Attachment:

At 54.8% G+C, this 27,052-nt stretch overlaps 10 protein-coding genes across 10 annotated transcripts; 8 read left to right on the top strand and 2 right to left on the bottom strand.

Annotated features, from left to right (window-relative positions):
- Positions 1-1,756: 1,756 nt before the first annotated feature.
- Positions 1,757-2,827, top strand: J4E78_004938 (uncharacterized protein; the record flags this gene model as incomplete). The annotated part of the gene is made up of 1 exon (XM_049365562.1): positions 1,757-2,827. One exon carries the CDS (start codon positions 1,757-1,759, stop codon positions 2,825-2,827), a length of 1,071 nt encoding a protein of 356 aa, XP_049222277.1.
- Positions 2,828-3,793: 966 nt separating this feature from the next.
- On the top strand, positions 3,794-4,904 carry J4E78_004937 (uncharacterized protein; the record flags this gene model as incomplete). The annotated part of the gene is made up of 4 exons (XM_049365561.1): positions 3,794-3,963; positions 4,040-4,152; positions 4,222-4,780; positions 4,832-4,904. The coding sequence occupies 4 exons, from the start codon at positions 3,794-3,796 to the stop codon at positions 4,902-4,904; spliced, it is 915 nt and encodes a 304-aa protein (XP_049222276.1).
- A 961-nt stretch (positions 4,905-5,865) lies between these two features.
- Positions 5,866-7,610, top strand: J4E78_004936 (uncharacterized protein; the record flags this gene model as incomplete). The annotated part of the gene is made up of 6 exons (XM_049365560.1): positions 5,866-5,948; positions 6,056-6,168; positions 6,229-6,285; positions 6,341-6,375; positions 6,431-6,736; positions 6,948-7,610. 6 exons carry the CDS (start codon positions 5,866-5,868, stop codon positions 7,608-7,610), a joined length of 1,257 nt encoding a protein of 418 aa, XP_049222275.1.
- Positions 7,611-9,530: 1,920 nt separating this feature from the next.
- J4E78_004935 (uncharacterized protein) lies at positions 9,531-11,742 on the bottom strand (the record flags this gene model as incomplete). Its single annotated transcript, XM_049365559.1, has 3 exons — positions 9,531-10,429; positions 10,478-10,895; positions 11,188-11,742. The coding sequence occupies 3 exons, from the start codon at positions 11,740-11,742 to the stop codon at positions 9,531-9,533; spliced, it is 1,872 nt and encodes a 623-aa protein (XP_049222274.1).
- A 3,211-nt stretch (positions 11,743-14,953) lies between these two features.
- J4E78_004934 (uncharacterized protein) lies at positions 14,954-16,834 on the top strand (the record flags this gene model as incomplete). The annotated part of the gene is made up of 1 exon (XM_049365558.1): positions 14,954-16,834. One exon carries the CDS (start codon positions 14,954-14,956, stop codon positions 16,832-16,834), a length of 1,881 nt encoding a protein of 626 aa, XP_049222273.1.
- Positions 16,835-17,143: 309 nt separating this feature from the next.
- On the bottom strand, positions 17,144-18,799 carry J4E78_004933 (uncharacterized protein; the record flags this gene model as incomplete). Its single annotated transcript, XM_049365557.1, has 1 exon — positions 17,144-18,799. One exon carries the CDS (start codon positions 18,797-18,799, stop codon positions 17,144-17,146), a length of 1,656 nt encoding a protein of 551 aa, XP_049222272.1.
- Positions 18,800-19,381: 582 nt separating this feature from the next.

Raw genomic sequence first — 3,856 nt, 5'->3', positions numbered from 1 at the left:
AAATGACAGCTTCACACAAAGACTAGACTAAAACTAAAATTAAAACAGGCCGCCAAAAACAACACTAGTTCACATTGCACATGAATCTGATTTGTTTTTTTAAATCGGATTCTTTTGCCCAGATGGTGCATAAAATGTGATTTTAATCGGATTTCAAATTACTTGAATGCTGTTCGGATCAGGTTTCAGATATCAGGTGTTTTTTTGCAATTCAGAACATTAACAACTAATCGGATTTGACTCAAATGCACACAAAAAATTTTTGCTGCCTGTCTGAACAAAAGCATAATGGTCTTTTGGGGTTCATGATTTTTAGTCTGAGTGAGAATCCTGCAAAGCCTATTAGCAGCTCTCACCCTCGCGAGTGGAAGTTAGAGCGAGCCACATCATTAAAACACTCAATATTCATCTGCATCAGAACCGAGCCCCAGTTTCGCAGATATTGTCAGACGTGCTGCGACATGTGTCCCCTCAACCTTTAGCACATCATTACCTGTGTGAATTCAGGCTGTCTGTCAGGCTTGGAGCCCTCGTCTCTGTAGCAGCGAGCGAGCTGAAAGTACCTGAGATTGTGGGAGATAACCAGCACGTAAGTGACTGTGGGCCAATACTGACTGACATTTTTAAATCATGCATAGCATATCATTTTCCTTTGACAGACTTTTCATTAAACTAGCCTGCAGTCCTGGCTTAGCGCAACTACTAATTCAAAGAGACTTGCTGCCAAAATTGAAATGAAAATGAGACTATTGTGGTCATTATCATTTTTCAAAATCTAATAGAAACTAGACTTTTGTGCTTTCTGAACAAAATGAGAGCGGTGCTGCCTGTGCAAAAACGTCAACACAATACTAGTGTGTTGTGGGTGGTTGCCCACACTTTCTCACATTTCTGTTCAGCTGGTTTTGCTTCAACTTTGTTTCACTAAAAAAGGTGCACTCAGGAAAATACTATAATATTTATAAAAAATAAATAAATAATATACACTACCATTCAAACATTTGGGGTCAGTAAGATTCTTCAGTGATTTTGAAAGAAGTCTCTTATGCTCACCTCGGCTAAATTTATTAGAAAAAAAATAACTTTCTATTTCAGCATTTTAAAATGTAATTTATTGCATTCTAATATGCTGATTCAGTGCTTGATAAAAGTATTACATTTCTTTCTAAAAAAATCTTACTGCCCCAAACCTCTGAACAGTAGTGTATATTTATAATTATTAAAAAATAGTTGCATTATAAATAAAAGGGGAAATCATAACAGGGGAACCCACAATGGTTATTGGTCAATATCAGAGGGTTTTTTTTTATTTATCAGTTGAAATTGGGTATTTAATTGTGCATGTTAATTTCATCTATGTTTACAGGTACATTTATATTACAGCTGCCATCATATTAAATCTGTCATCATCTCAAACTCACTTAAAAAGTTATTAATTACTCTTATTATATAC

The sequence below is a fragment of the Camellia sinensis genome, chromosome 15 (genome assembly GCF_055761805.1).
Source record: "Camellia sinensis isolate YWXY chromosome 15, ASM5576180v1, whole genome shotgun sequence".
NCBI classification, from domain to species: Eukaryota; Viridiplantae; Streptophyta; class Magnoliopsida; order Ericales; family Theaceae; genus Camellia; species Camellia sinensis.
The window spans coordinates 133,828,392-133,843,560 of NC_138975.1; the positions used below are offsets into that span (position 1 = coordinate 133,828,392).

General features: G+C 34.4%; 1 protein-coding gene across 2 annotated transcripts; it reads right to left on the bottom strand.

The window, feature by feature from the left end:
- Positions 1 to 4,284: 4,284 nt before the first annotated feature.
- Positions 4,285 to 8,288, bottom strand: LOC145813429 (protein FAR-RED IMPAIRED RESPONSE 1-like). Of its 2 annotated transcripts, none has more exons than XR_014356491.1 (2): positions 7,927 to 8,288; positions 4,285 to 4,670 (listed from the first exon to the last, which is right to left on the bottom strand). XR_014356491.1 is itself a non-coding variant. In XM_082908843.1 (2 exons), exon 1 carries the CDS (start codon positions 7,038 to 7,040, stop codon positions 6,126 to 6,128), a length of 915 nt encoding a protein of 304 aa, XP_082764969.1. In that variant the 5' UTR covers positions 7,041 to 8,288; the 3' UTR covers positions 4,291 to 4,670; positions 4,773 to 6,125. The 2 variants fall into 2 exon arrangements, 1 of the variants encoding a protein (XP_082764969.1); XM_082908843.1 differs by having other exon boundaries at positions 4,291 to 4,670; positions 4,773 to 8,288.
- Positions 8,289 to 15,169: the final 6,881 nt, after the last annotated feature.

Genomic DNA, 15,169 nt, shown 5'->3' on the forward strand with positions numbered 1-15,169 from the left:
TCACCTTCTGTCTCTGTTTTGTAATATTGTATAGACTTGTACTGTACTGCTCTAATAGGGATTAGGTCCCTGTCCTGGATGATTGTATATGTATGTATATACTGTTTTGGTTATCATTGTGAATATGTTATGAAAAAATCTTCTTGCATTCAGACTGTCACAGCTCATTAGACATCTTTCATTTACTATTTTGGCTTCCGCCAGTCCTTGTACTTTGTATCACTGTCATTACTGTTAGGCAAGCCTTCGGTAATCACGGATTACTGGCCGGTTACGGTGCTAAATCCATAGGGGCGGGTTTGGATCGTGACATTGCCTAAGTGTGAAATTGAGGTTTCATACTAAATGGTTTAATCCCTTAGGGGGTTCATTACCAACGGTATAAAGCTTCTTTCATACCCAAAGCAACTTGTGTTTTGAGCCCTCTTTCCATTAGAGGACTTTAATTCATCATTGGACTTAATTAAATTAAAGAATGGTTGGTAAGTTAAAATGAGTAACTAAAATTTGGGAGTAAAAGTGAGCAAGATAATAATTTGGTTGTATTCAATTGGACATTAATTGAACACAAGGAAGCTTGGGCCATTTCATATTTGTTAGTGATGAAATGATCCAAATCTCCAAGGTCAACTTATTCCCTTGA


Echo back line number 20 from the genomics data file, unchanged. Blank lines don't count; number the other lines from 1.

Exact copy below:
NCBI classification, from domain to species: Eukaryota; Viridiplantae; Streptophyta; class Magnoliopsida; order Ericales; family Theaceae; genus Camellia; species Camellia sinensis.